AT&T were in advance of their times in that they were prepared in some cases to allow flexible working arrangements. My direct client, the manager in charge of the project, had been given approval to work from home because she had a new baby. She experienced some real problems because of the unconscious expectation at work that she would in fact be available in the same way as an on-site staff member.

Just to tease this out a little. When people work together, the assumption of almost instant availability is built into the working round. I am working on a problem, an issue comes up, I pop down the corridor or even to the next desk to sort it out. Both formal and informal meetings occur frequently, often at short notice.
Now the gearing of work life to this almost instant availability can be a major problem in the normal office because it can waste a lot of time. For that reason, most time management courses include various ways of minimising the problem. However, It remains a deeply entrenched feature of office life simply because it is so easy and useful.

The off-site teleworker can suffer as a consequence. Bosses and co-workers continue to work as they always have. Because the teleworker is not there, he/she may simply be excluded from relevant meetings. Work and responsibilities flow away from the teleworker to on-site staff. The teleworker becomes isolated and alienated.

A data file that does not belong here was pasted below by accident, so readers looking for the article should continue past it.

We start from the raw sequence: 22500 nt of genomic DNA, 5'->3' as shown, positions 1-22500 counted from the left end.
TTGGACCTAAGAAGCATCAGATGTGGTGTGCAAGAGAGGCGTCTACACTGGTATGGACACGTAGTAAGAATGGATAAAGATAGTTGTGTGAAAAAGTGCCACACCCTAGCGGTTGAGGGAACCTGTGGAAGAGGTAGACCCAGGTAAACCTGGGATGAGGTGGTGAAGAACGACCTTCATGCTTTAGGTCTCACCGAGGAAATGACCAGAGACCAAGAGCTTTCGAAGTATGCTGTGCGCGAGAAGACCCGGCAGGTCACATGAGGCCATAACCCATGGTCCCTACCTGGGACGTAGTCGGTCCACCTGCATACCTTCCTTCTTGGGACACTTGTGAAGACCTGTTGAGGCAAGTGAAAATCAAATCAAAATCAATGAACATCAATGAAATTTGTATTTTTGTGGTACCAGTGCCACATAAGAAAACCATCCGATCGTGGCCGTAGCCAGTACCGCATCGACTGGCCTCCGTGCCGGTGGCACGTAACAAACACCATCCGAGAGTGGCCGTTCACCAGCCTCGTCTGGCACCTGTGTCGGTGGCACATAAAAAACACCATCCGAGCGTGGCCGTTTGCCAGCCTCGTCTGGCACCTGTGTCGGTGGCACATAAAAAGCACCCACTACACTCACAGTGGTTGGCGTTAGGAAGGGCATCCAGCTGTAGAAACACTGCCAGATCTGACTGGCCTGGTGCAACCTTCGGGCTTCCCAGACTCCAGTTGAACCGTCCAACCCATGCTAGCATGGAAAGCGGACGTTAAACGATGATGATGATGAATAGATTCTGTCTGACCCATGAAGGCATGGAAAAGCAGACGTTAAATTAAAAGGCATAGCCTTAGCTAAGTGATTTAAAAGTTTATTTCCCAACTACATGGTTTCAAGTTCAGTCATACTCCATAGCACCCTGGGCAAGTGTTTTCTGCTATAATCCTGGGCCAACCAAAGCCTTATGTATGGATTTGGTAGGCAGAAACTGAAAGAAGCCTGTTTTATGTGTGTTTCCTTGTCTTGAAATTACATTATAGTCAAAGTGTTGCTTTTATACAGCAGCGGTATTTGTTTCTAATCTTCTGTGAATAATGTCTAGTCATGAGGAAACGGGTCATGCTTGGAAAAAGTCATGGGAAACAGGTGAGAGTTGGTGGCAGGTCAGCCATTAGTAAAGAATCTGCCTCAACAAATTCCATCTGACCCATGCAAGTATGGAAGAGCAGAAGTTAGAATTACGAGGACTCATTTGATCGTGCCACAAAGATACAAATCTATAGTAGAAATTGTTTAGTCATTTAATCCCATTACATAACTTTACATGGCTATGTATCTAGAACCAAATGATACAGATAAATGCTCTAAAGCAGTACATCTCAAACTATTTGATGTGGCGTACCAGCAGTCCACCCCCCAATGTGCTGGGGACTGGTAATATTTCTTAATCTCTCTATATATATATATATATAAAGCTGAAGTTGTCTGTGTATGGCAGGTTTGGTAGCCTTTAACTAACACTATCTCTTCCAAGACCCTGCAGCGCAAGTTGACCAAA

In this context, it is not surprising that one area where teleworking has spread successfully is among senior managers and partners in professional services firms because they can control the game to some extent. So long as billings and management tasks are maintained, colleagues and staff have to adjust, to learn how to work with the teleworker.

Ordinary staff do not have this type of power position. The only solution is to ensure that the individual teleworker, his/her managers and the organisation itself work through the issues in advance. As part of this, the teleworker needs to learn how to proactively manage relations with colleagues downwards, sideways and especially up.